Waller County


506th District Court
Judge Albert M. McCaig, Jr.
836 Austin St. Room 307
Hempstead, TX 77445
Phone: 979-921-0921
Fax: 979-826-9149
Coordinator: Susie Schubert
Phone: 979-921-0921

County Court at Law
Judge June Jackson

836 Austin Street, Room 216
Hempstead, TX 77445
Phone: 979-826-7763
Fax: 979-826-9119

Waller County District Attorney
Elton Mathis
846 6th Street Suite 1
Hempstead, TX 77445
Phone: 979-826-7718
Fax: 979-826-7722

County Attorney
Elton Mathis

Waller County Courthouse
846 6th Street Suite 1
Hempstead, TX 77445
Phone: 979-826-7718
Fax: 979-826-7722

County Sheriff
Sheriff Glenn Smith
701 Calvit St.
Hempstead, TX 77445
Phone: 979-826-8282
Fax: 979-826-7781

Precinct 1  Justice of the Peace
Judge Charles Karisch
775 Business 290 East, Suite 105
Hempstead, TX 77445
Phone: 979-826-7745
Fax: 979-826-7748

Precinct 2 Justice of the Peace
Judge Delores Hargrave
27388 Fieldstore Rd.
Waller, TX 77484
Phone: 936-372-2193
Fax: 936-931-5206

Precinct 3 Justice of the Peace
Judge Marian Jackson
12620 Fm 1887
Hempstead, TX 77445
Phone: 979-826-7637
Fax: 979-826-7639

Precinct 4 Justice of the Peace
Judge Ted Krenek
3410 1st. Street
Pattison, TX 77466
Phone: 281-375-5233
Fax: 281-375-7757
P.O. Box 7
Pattison, Texas 77466

Precinct 1 Constable
Bo Hashaw
701 Calvit
Hempstead, TX 77445
Phone: 979-826-8282

Precinct 2 Constable
Glenn White
27388 Field Store Rd.
Waller, TX 77484
Phone: 936-931-1914
Cell: 281-932-9217

Precinct 3 Constable
Duke Shariff-Bey
12620 FM 1887
Hempstead, TX 77445
Phone: 979-826-7635

Precinct 4 Constable
Joel Trimm
3410 1st. ST.
Pattison, TX 77466
Phone: 281-934-3055
(Mailing Address)
P.O. Box 389
Pattison, TX. 77466


Waller County, created in 1873 from Austin and Grimes Counties, is located in a favorable geographic environment. Today the county bears the growth of Houston metropolitan area; which began to develop in the late nineteenth century with the implementation of the Houston and Texas Central Railway that helped to stimulate its expansion. If the railway helped to develop the area in the beginning of the century, the highways have the same function today. Two important transportation corridors serve Waller County; US 290 which connects the State’s Capital to Houston, and Interstate 1-10, which crosses Texas East-West, connecting Houston to San Antonio and on through to El Paso. This strategic location makes Waller an important piece in the region’s economy, and at the same time challenges the county development.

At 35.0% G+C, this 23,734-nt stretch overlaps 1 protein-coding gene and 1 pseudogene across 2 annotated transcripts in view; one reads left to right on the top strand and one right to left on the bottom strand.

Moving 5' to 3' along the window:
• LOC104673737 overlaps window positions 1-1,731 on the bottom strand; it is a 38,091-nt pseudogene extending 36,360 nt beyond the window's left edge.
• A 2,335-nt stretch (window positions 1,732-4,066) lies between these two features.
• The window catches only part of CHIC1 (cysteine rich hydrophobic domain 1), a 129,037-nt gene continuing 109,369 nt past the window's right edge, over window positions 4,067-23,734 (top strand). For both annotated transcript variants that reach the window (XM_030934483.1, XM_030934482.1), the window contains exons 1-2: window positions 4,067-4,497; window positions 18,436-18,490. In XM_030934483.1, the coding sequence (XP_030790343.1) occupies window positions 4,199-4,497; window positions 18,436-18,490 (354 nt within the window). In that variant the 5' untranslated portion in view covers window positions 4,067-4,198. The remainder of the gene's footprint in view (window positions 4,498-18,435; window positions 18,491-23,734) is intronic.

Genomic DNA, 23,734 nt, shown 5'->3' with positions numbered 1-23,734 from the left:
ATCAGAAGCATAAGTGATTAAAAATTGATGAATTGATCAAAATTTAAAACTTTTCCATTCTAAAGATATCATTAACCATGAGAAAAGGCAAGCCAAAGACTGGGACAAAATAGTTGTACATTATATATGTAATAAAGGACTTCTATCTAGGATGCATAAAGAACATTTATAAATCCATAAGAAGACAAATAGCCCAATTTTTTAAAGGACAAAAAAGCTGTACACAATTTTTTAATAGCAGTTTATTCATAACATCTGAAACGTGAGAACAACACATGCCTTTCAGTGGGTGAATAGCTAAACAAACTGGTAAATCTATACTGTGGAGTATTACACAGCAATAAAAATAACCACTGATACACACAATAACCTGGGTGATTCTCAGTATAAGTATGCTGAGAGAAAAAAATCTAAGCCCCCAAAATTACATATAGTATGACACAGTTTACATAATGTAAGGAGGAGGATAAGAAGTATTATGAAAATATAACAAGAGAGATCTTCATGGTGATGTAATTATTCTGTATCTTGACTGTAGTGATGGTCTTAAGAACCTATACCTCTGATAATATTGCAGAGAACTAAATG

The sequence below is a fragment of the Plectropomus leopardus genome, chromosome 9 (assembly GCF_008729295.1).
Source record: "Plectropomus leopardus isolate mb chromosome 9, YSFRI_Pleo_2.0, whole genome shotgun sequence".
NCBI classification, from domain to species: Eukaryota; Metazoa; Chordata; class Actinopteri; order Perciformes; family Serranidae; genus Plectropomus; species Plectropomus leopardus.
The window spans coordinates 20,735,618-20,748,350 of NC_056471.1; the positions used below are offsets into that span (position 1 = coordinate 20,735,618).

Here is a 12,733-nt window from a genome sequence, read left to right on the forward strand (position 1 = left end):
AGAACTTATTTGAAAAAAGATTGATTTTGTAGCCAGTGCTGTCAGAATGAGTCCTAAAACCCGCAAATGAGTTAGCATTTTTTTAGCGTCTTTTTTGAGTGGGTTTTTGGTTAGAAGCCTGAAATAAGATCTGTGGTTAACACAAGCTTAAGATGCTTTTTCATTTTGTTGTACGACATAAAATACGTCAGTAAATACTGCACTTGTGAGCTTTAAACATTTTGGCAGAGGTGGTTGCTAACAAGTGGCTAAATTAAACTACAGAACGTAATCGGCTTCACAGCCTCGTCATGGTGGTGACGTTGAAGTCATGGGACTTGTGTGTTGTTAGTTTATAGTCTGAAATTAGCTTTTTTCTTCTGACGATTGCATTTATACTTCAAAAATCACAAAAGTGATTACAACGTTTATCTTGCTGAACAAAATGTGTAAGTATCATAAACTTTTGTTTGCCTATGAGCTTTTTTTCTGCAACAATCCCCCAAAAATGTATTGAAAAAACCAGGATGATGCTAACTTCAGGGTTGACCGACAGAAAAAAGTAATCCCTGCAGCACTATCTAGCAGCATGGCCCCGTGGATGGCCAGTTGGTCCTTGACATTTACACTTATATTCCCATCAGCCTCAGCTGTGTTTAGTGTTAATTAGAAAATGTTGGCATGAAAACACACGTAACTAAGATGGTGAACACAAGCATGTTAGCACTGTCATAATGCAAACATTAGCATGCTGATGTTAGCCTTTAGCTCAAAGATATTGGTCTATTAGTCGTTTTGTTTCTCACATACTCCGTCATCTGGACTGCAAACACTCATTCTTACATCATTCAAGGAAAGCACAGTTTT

Limited on the West by the Brazos River, the County shares borders with Harris and Montgomery counties to the East, Fort Bend and Austin counties to the South and Grimes County to the North. The landscape varies from the “rolling timbered in the North to the coastal prairie in the South.”‘ A smooth variation on the elevations that range from 100 to 300 feet above sea level characterize the area as being part of the prairie landscape. Variations occur in the type of soil across the County, ranging from the alluvial soil near the Brazos River and numerous creeks in its southern area, to sandy and loam soil and black waxy soil in a small portion in the County, give Waller diversity in natural landscape.

The expansion of Waller was led by the development of the axis of transportation. Hempstead, the county seat and the major town in the County, was one of the cities developed by the railway companies. It was one of the most powerful development forces in the US in the late eighteenth century.

From the same pattern of development came the town of Brookshire, which was developed just after the Missouri, Kansas and Texas Railway passed through the city from Houston in 1893. Today, both railways are property of the Union Pacific Railway network.

The area took advantage of the available transportation system and this helped shipping the production of cotton through the country. In the late 1800′s, cotton was the major product in the county’s economy, along with cattle. In the area of what today is Waller County, perhaps, was one of the first plantations in the southern part of the country. The discovery of oil would completely change the regional economy, but it would not occur until the 1930′s.

Having its economy based on farming and cattle brought a great number of African Americans to the county, who helped in the colonization of the area. The 1880 census reported 65% of its population as being African Americans. After their emancipation from slavery, the economy suffered and several plantations were broken up, dropping the local production of farming and cattle.

The participation of African Americans in politics increased and they were elected to county as well as to state offices. Cultural diversity enhanced with immigrants from Central and Eastern Europe, Ireland and Italy arriving in late nineteenth century, together with Germans, Polish and Czech immigrants arriving in the beginning of the twentieth Century.